Toradol Injections

Toradol, also known as Ketorolac, is a medication used to relieve acute short-term pain. It is a nonsteroidal anti-inflammatory drug (NSAID) that can reduce swelling in order to promote healing. A Toradol injection, administered either intravenously or intramuscularly, is usually given to provide pain relief after a surgical procedure, followed by up to 5 days of oral administration. While not a narcotic and not addictive, Toradol is nevertheless not meant for use for longer than 5 days. Although a helpful medication for short-term pain relief, Toradol has a great many contraindications and potentially dangerous side effects.

Toradol should not be used for the relief of minor or long-term pain. This medication is contraindicated for patients who:

  • Are at increased risk of heart attack or stroke
  • Are breastfeeding
  • Have bleeding or clotting problems
  • Have diabetes
  • Drink alcohol excessively
  • Have kidney disease

Patients who are about to undergo coronary artery bypass graft (CABG) should not take Toradol prior to or immediately after surgery. Those who are having dental surgery should notify their dentists if they are taking Toradol. It is important that patients taking other NSAIDS, anticoagulants (blood thinners) or oral corticosteroids inform their doctors before having Toradol administered.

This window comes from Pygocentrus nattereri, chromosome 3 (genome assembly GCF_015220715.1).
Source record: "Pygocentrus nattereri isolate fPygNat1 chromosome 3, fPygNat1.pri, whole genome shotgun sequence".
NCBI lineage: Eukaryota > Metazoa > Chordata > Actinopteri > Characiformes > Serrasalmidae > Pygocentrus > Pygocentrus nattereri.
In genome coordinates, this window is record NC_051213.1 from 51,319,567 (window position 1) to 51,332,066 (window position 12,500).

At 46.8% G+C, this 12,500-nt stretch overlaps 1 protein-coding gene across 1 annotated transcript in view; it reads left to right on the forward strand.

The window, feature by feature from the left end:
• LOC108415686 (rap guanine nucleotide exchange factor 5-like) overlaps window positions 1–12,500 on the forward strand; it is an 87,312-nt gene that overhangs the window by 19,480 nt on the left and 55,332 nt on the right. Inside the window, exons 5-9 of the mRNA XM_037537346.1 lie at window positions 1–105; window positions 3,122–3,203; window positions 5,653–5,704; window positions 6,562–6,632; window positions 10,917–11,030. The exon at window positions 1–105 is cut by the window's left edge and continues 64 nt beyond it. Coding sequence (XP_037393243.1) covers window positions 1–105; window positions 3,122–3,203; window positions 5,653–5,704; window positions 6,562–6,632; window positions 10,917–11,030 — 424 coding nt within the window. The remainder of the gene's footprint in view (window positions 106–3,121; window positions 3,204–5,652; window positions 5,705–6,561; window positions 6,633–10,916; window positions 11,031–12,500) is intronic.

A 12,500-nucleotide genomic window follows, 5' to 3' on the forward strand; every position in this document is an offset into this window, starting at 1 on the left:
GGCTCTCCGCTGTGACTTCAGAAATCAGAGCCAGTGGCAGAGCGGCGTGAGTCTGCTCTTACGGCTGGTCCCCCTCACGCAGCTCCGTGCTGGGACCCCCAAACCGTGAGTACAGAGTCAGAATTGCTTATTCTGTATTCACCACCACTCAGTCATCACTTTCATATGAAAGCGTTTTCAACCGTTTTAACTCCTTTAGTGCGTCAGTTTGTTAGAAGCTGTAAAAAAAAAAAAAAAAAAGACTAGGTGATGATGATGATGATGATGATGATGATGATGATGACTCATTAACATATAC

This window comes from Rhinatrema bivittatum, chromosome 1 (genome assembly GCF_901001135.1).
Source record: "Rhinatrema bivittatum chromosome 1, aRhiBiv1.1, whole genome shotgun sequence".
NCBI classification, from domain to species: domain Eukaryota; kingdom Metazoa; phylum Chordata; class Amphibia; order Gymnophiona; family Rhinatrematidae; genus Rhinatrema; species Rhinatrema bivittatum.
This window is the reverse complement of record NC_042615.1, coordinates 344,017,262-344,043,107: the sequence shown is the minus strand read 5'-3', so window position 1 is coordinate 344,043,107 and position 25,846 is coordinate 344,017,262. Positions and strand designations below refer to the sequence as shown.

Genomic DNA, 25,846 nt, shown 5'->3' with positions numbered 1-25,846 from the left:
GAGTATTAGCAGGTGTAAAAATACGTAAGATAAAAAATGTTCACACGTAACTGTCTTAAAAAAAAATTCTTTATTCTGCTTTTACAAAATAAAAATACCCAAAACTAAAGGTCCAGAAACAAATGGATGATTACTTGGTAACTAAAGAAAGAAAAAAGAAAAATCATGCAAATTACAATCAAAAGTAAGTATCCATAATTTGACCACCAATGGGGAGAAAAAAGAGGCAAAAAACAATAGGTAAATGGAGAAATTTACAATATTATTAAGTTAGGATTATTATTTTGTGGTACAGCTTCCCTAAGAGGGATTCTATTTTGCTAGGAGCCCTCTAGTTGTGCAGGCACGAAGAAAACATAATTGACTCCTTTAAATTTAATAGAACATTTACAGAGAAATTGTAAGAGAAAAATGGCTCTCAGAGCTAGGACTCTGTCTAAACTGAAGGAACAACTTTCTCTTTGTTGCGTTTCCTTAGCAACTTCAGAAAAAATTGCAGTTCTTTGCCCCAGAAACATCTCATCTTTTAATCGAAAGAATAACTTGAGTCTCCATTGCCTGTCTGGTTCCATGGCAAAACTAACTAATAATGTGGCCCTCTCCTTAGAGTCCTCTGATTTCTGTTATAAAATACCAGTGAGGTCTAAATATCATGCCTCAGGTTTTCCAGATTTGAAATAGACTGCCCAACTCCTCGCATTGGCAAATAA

Toradol also carries the risks of other NSAIDs which include causing:

  • Ulcers or intestinal bleeding
  • Stomach pain or heartburn
  • Unusual stools
  • Vomiting

Side effects associated with Toradol include:

  • Discomfort at the injection site
  • Dizziness
  • Drowsiness

It is also possible for patients to have a more serious adverse reaction immediately after a Toradol injection, particularly if the patient is elderly or weak. These may include: fainting, rapid heartbeat, chest pain, shortness of breath, slurred speech or anaphylaxis, any of which may signify a life-threatening emergency and all of which require immediate medical attention.

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